On arrival in London, Bohr rejoined his father, who had flown to Britain the week before. He officially became a junior researcher at the Department of Scientific and Industrial Research, but actually served as personal assistant and secretary to his father. The two worked on Tube Alloys, the British atomic bomb project. On 30 December 1943, they made the first of a number of visits to the United States, where his father was a consultant to the Manhattan Project. Due to his father's fame, they were given false names; Bohr became James Baker, and his father, Nicholas Baker. In 1945, the Director of the Los Alamos Laboratory, Robert Oppenheimer, asked them to review the design of the modulated neutron initiator. They reported that it would work. That they had reached this conclusion put Enrico Fermi's concerns about the viability of the design to rest. The initiators performed flawlessly in the bombs used in the atomic bombings of Hiroshima and Nagasaki in August 1945.
Upon his return to Copenhagen in 1950, Bohr began working with Ben Mottelson to compare the theoretical work with experimental data. In three papers, that were published in 1952 and 1953, Bohr and Mottelson demonstrated close agreement between theory and experiment; for Example, showing that the Energy levels of certain nuclei could be described by a rotation spectrum. They were thereby able to reconcile the shell model with Rainwater's concept. This work stimulated many new theoretical and experimental studies. Bohr, Mottelson and Rainwater were jointly awarded the 1975 Nobel Prize in Physics "for the discovery of the connection between collective motion and particle motion in atomic nuclei and the development of the theory of the structure of the atomic nucleus based on this connection". Because his father had been awarded the prize in 1922, Bohr became one of only four pairs of fathers and sons to win the Nobel Prize in Physics. He married Marietta Soffer in 1950. They had two sons, Vilhelm and Tomas, and a daughter, Margrethe.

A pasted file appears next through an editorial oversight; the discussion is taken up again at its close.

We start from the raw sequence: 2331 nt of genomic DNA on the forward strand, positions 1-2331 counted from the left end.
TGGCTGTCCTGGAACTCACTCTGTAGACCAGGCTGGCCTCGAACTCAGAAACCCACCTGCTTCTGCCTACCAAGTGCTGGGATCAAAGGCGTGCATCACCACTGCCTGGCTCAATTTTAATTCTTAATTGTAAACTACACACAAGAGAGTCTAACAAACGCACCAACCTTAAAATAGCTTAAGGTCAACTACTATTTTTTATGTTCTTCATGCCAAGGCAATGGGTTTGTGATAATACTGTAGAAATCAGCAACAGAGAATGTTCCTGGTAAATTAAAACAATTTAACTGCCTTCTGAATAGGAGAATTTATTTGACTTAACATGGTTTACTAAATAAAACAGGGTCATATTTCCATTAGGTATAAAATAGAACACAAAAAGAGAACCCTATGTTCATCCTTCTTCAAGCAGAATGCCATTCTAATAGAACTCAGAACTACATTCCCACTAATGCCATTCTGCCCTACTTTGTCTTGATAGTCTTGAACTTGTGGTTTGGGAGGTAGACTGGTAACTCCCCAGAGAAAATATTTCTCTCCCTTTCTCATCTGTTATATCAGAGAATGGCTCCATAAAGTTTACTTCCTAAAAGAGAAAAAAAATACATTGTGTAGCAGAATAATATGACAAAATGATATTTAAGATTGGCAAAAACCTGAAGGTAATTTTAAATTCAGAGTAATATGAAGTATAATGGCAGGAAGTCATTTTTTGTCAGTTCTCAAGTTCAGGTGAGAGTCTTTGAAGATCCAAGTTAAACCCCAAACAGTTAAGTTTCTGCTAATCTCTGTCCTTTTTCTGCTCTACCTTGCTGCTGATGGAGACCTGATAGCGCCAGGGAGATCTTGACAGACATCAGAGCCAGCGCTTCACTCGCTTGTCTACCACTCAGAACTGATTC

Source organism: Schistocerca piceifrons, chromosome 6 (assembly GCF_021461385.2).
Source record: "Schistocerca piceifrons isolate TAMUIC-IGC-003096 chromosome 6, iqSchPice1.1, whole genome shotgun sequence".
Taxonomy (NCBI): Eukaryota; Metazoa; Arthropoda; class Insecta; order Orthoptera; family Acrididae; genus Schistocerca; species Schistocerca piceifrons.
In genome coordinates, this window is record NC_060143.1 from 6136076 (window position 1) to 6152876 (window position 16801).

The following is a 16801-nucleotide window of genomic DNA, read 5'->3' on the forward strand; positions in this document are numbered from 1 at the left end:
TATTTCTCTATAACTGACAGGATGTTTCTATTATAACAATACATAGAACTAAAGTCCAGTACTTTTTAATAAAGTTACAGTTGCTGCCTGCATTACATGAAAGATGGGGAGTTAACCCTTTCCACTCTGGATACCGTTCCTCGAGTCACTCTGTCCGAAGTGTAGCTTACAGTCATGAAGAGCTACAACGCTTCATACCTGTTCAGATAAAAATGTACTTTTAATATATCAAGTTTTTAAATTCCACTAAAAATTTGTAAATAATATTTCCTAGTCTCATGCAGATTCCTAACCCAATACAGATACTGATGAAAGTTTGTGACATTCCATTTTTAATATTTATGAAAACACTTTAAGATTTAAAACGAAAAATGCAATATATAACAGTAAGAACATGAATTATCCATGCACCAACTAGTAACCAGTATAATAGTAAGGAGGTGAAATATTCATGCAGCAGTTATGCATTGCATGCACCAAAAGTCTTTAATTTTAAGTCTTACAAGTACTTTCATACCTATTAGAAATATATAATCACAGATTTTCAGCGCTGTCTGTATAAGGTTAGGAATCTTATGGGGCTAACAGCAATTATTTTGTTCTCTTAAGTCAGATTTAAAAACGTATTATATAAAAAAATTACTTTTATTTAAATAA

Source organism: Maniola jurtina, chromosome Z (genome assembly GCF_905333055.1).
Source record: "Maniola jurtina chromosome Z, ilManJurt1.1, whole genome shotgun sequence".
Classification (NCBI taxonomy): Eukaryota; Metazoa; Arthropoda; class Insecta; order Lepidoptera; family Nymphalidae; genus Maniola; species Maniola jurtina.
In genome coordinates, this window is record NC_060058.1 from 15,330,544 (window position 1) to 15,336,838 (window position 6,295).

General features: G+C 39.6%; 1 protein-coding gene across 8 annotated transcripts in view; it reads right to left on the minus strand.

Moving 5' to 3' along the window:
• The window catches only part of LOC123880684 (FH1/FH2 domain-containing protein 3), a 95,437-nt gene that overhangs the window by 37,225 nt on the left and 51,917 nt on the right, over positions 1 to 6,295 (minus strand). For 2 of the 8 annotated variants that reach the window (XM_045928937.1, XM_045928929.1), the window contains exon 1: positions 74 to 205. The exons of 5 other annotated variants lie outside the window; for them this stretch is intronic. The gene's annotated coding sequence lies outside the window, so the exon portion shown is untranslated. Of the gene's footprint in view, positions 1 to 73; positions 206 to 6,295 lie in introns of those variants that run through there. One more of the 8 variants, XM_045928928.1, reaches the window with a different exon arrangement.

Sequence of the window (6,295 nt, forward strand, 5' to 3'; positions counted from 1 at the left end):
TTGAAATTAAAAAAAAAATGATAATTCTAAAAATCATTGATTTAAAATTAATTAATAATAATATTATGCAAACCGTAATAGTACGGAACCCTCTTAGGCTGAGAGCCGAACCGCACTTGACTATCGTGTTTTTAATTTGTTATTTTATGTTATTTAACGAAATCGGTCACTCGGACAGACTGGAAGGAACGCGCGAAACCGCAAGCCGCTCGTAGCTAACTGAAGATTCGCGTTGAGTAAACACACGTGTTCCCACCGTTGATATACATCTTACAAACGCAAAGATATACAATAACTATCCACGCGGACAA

Only after doing his Nobel Prize-winning research did Bohr receive his doctorate from the University of Copenhagen, in 1954, writing his thesis on "Rotational States of Atomic Nuclei". Bohr became a professor at the University of Copenhagen in 1956, and, following his father's death in 1962, succeeded him as Director of the Niels Bohr Institute, a position he held until 1970. He remained active there until he retired in 1992. He was also a member of the board of the Nordic Institute for Theoretical Physics (Nordita) from its inception in 1957, and was its Director from 1975 to 1981. In addition to the Nobel Prize, he won the Dannie Heineman Prize for Mathematical Physics in 1960, the Atoms for Peace Award in 1969, H.C. Ørsted Medal in 1970, Rutherford Medal and Prize in 1972, John Price Wetherill Medal in 1974, and the Ole Rømer medal in 1976. Bohr and Mottelson continued to work together, publishing a two-volume monograph, Nuclear Structure. The first volume, Single-Particle Motion, appeared in 1969; the second, Nuclear Deformations, in 1975.
In 1972 he was awarded an honorary degree, Doctor philos. honoris causa, at the Norwegian Institute of Technology, later part of Norwegian University of Science and Technology.
His wife Marietta died on 2 October 1978. In 1981, he married Bente Scharff Meyer. His son, Tomas Bohr, is a Professor of Physics at the Technical University of Denmark, working in the area of fluid dynamics. Aage Bohr died in Copenhagen on 9 September 2009. He was survived by his second wife and children.
In 1981, Bohr became a founding member of the World Cultural Council.